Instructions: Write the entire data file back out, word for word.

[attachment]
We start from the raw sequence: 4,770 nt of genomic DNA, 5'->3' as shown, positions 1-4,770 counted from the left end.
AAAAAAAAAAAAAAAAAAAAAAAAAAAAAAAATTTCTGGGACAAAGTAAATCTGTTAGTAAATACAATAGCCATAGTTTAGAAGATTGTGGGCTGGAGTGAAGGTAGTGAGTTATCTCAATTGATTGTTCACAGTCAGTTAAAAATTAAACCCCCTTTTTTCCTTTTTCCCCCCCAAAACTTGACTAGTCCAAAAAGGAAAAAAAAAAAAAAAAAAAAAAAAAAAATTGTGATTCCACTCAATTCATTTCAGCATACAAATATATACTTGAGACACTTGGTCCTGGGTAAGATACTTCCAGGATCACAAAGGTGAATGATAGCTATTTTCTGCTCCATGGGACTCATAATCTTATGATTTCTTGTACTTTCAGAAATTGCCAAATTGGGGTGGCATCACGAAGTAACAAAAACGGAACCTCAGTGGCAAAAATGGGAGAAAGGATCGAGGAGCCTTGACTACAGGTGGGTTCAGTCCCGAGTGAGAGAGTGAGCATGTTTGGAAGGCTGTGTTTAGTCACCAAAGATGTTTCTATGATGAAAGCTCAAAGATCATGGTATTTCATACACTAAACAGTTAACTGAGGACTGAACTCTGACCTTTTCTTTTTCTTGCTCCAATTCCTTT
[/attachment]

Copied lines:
We start from the raw sequence: 4,770 nt of genomic DNA, 5'->3' as shown, positions 1-4,770 counted from the left end.
AAAAAAAAAAAAAAAAAAAAAAAAAAAAAAAATTTCTGGGACAAAGTAAATCTGTTAGTAAATACAATAGCCATAGTTTAGAAGATTGTGGGCTGGAGTGAAGGTAGTGAGTTATCTCAATTGATTGTTCACAGTCAGTTAAAAATTAAACCCCCTTTTTTCCTTTTTCCCCCCCAAAACTTGACTAGTCCAAAAAGGAAAAAAAAAAAAAAAAAAAAAAAAAAAATTGTGATTCCACTCAATTCATTTCAGCATACAAATATATACTTGAGACACTTGGTCCTGGGTAAGATACTTCCAGGATCACAAAGGTGAATGATAGCTATTTTCTGCTCCATGGGACTCATAATCTTATGATTTCTTGTACTTTCAGAAATTGCCAAATTGGGGTGGCATCACGAAGTAACAAAAACGGAACCTCAGTGGCAAAAATGGGAGAAAGGATCGAGGAGCCTTGACTACAGGTGGGTTCAGTCCCGAGTGAGAGAGTGAGCATGTTTGGAAGGCTGTGTTTAGTCACCAAAGATGTTTCTATGATGAAAGCTCAAAGATCATGGTATTTCATACACTAAACAGTTAACTGAGGACTGAACTCTGACCTTTTCTTTTTCTTGCTCCAATTCCTTT